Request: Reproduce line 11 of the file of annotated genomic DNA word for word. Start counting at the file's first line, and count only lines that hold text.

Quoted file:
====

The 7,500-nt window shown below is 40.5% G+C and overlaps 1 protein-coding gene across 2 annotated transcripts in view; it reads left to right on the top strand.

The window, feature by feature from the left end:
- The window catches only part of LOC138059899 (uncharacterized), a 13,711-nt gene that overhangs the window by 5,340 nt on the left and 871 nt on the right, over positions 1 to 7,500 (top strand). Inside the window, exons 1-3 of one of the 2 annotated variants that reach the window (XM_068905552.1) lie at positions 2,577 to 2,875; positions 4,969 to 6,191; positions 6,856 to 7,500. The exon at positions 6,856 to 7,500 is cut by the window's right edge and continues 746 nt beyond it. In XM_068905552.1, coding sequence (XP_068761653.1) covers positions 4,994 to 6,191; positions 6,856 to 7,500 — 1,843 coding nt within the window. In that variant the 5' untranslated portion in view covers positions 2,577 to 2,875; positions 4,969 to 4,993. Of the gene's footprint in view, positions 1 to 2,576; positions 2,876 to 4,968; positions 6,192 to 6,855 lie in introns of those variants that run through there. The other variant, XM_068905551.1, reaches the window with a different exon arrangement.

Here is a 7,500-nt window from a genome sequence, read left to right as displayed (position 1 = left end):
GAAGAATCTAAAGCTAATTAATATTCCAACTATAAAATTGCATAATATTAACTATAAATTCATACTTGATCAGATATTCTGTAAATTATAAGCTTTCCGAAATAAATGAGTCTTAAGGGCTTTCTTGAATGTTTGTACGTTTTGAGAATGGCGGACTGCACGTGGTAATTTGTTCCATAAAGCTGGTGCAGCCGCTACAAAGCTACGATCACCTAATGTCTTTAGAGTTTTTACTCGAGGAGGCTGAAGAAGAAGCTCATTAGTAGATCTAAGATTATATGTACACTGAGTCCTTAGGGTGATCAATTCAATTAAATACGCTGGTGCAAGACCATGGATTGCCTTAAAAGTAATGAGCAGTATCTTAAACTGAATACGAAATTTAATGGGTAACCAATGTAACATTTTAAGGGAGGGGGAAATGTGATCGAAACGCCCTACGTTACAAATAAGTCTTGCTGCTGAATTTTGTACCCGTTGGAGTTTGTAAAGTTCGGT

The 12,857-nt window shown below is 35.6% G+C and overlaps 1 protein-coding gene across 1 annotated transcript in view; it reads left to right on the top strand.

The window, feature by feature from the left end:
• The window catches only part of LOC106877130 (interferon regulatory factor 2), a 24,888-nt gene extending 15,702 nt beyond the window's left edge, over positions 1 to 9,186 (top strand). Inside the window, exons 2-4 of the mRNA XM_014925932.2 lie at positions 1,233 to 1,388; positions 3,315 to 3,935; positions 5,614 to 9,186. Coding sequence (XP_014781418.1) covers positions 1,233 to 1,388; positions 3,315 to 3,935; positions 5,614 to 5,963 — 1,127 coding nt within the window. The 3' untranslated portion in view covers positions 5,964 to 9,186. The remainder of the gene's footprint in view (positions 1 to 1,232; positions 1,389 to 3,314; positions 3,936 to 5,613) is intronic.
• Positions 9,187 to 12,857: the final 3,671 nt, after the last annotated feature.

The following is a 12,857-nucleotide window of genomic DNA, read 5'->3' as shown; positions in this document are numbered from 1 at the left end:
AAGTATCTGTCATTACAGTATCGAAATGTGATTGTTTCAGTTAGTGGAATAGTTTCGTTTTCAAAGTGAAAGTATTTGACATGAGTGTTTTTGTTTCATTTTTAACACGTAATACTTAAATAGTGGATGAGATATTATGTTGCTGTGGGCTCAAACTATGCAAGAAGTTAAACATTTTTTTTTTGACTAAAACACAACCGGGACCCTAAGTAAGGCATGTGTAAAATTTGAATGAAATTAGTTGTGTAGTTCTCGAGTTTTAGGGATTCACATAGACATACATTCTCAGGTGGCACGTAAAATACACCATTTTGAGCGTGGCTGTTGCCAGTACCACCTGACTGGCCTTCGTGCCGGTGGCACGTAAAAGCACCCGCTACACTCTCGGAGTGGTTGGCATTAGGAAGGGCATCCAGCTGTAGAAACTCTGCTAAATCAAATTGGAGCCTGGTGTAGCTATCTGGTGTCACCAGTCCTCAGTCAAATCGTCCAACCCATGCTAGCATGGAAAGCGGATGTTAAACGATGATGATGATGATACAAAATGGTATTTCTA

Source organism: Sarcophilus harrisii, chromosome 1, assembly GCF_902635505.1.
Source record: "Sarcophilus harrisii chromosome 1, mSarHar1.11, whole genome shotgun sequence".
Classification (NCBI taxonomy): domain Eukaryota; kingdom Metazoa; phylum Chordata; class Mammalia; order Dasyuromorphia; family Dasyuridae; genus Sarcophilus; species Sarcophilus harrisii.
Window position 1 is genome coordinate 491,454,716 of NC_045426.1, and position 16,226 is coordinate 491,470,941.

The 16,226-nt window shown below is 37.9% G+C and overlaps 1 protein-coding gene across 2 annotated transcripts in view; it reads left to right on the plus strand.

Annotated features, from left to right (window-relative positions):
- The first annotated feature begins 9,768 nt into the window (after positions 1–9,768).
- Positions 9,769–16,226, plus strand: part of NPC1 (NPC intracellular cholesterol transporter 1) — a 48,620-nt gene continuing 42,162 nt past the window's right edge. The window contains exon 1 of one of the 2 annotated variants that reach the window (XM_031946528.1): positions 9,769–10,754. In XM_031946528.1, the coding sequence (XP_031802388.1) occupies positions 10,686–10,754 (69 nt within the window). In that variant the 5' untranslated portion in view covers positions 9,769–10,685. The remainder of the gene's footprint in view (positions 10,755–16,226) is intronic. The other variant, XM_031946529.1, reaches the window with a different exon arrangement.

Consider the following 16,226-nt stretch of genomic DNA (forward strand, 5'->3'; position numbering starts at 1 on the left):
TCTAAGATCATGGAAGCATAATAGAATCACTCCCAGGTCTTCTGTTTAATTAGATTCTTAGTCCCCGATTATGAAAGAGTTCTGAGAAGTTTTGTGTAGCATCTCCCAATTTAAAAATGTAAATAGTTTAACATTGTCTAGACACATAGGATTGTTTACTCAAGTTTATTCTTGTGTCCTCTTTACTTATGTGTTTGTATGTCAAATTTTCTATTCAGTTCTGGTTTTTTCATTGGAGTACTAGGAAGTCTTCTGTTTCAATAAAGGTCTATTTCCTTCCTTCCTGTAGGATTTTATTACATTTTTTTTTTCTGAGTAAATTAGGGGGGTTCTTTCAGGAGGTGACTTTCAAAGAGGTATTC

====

AAGTATCTGTCATTACAGTATCGAAATGTGATTGTTTCAGTTAGTGGAATAGTTTCGTTTTCAAAGTGAAAGTATTTGACATGAGTGTTTTTGTTTCATTTTTAACACGTAATACTTAAATAGTGGATGAGATATTATGTTGCTGTGGGCTCAAACTATGCAAGAAGTTAAACATTTTTTTTTTGACTAAAACACAACCGGGACCCTAAGTAAGGCATGTGTAAAATTTGAATGAAATTAGTTGTGTAGTTCTCGAGTTTTAGGGATTCACATAGACATACATTCTCAGGTGGCACGTAAAATACACCATTTTGAGCGTGGCTGTTGCCAGTACCACCTGACTGGCCTTCGTGCCGGTGGCACGTAAAAGCACCCGCTACACTCTCGGAGTGGTTGGCATTAGGAAGGGCATCCAGCTGTAGAAACTCTGCTAAATCAAATTGGAGCCTGGTGTAGCTATCTGGTGTCACCAGTCCTCAGTCAAATCGTCCAACCCATGCTAGCATGGAAAGCGGATGTTAAACGATGATGATGATGATACAAAATGGTATTTCTA